The Tyler Cyclone – August 21, 1918

CITY IN RUINS

WHAT: Storm (Cyclone/Tornado)
WHEN: August 21, 1918 at approximately 9:20 p.m.
WHERE: Tyler, Minnesota
FATALITIES: 36 (with over 200 injured)

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View of the Tyler, Minnesota business district
August 22, 1918 –Bemidji Daily Pioneer

Late in the evening on August 21, 1918, an F-4 tornado with reported winds of 225-250 miles per hour tore through the small Southeastern Minnesota town of Tyler.

The storm started at around 9:20 p.m. and lasted for approximately two hours. The swath was reportedly as wide as a city block. The business district and many homes were completely destroyed. It is still the 4th largest tornado in Minnesota history.

Debris from Tyler was found up to 23 miles away. The estimated cost of the damage was over $1 million.

Due to the remote location of Tyler, 16 miles from the South Dakota border and miles away from any sizable city, early news of the storm varied wildly.

The Bemidji Daily Pioneer the next day ran a bulletin from the United Press stating that one hundred people had perished in the headlines but quotes John Erickson, who had returned from Tyler at noon, who believed 25 dead and 50 to 60 injured.

The Bismarck Tribune from next day was the most accurate and succinct in the coverage of the storm

“The tornado tore through the heart of the town sparing only one building, a motion picture theater in which 200 persons were sheltered.

Persons engaged in rescue work said that 125 injured victims was a conservative estimate. Forty residences, the hospital, electric light plant and other buildings were destroyed. The storm raged until 11:25 p.m. and dozens of persons were pinioned under debris before being rescued. The tornado came from the east. Roofs were ripped off the houses and business buildings.”

Real photo postcard view of the clean-up efforts and the extensive damage done to Tyler. Image courtesy of delcampe.net

AFTERMATH

The next day, rescue and clean-up work began but with some problems. When word got on about the tornado thousands of curious citizens flocked to the area to see the destruction, hampering the relief efforts. Home guardsmen, the precursor to the National Guard, were called and they cordoned off the area to allow work to be done.

Funeral services for many of those killed by the storm were held on Friday, August 23rd. The home guardsmen escorted the funeral processions to the local cemetery.

A patriotic and slightly hard to believe story that appeared on page 3 of The Belvidere Daily Republican, August 28, 1918

The Tyler Relief Commission was formed a week after the disaster to assess the damage and provide Tyler with the necessary funds. Article courtesy of Minnesota Historical Society:

The commission, formed on August 31, 1918, consisted of, among others, former governor Samual R. Van Sant as chairman, E. G. Steger as secretary, Edward B. Young, and W. C. Briggs. This commission was also influential in raising funds for victims of the forest fires that occurred in northern Minnesota in that year. Consequently, T. O. F. Herzer took over the secretarial duties of the commission after Steger was sent to help out in northern Minnesota.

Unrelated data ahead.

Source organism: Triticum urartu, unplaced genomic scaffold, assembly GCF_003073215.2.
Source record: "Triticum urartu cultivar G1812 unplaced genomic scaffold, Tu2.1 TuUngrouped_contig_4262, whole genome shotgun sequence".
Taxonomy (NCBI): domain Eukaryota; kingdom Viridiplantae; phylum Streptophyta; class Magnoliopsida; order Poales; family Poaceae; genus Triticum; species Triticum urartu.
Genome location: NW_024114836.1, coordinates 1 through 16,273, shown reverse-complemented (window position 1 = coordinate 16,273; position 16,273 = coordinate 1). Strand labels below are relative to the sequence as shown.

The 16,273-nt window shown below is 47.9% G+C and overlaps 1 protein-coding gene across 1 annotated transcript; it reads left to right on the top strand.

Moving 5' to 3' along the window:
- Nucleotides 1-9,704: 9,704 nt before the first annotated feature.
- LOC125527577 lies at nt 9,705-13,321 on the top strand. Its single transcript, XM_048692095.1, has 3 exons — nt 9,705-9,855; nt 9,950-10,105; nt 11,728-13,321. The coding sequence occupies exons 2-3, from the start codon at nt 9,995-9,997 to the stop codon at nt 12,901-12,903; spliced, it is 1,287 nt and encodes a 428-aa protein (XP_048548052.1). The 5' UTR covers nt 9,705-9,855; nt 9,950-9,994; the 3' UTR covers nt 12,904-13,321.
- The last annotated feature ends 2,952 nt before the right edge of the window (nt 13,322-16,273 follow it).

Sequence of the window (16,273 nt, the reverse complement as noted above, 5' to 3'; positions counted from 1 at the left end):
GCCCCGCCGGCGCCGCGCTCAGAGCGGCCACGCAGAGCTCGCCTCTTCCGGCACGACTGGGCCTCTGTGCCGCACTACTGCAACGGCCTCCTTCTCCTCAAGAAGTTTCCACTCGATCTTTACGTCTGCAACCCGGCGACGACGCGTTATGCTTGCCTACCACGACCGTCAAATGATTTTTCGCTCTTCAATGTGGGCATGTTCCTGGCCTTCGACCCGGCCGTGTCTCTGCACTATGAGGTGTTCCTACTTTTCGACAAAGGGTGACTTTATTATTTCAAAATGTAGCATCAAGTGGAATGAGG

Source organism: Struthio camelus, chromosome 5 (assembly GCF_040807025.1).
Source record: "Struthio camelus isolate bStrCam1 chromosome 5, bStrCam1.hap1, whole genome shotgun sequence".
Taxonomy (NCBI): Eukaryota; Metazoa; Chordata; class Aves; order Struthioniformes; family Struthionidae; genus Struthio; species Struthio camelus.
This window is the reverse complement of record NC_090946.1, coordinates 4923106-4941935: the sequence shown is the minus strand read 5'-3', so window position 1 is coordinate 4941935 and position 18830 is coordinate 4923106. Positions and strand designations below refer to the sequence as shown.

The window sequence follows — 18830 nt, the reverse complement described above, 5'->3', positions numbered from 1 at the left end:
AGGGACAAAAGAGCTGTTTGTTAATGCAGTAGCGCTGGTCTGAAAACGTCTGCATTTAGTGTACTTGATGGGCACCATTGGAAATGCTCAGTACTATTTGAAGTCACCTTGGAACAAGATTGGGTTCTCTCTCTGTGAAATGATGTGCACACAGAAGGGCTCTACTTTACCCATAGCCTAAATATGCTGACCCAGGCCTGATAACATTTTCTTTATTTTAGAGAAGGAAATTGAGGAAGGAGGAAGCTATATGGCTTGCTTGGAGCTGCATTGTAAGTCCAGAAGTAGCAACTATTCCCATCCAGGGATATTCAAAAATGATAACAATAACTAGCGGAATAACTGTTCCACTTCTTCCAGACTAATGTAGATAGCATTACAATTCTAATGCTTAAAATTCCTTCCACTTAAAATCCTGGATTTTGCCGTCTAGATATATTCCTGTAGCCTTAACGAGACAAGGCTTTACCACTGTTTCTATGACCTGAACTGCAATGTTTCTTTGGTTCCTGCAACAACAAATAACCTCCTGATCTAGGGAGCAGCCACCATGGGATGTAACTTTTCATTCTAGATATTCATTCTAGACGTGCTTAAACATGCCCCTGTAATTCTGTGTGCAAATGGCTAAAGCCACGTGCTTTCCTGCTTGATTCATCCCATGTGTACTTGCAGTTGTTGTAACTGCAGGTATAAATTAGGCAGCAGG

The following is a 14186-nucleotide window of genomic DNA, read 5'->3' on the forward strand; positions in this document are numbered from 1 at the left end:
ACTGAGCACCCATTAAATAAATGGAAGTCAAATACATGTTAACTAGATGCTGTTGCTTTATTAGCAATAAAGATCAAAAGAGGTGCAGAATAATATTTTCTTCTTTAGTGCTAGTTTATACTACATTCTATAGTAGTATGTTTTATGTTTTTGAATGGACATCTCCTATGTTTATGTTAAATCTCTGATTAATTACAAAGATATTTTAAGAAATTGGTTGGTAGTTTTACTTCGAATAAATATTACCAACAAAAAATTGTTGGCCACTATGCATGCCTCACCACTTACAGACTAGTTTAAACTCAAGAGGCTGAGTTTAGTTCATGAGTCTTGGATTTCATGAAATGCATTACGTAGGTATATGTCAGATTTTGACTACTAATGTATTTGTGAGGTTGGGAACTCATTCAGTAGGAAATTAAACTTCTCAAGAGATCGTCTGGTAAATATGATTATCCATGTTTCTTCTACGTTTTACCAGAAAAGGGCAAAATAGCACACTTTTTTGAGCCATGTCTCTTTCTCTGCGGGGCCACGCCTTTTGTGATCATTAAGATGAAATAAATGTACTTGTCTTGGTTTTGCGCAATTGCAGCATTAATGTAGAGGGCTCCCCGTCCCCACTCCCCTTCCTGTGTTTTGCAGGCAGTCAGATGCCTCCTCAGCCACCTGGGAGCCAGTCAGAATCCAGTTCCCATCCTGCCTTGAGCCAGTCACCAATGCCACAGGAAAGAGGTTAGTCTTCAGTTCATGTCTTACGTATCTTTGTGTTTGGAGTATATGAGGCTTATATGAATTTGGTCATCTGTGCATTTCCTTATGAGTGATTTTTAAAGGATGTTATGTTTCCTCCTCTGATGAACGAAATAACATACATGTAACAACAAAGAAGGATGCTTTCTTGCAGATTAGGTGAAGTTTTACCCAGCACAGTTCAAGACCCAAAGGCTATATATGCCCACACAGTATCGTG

At its first meeting, the commission decided that Herzer would go to Tyler to ascertain the amount of damage that the tornado had inflicted upon the town. Herzer received help from the local relief committee, whose most active member was M. Glemmestad. After Herzer’s assessment, the commission determined that $190,960 of the $362,310 in damages needed to be raised from sources outside of Tyler and vicinity. The commission proceeded to ask the other counties and cities of Minnesota to raise donations for the tornado victims. Eventually the commission, with the help of the local relief committee of Tyler, raised $70,030.71. Included in the commission’s financial records are lists of towns, counties, individuals, and organizations, noting how much each donated to the Tyler relief fund.

The commission used claims submitted by people to determine where the money was to be distributed. The financial records contain lists of victims and how much money they received. Claims were sent in either by people who needed money due to damage done by the tornado or by people who had spent money helping the tornado victims. Damage done by the tornado, as seen in some of the claims issued, included broken dishes and windows, and loss on furniture and fixtures. Other claims were submitted by committee members for reimbursement for railroad trips taken to attend meetings in Tyler.

Relief for the victims of forest fires in northern Minnesota had siphoned off a great portion of the money that otherwise might have gone to Tyler. When the legislature and Governor realized this, they appointed a new commission in March, 1919, and appropriated $35,000 from state funds for the commission to distribute (Laws 1919 c62). (Laws 1919 c4 legalized all prior appropriations of public funds by local governments for Tyler tornado relief.) The second commission included many of the same members as the first, and thus the two groups worked jointly and filed their records together. The two commissions disbanded in August of 1921 after submitting a report to Governor J. A. O. Preus that outlined how and to whom their funds were distributed.

[Tyler Relief Commission (Minn.). Tyler Tornado Relief Records. Minnesota Historical Society.]

New Ulm Review, September 4, 1918

The state of Minnesota, local communities and the Red Cross worked hard to raise funds for Tyler.

The town was eventually rebuilt over the next few years but never fully thrived. The population of Tyler as of the 2010 Consensus was around 1,100 people, very close to that of Tyler before the cyclone.

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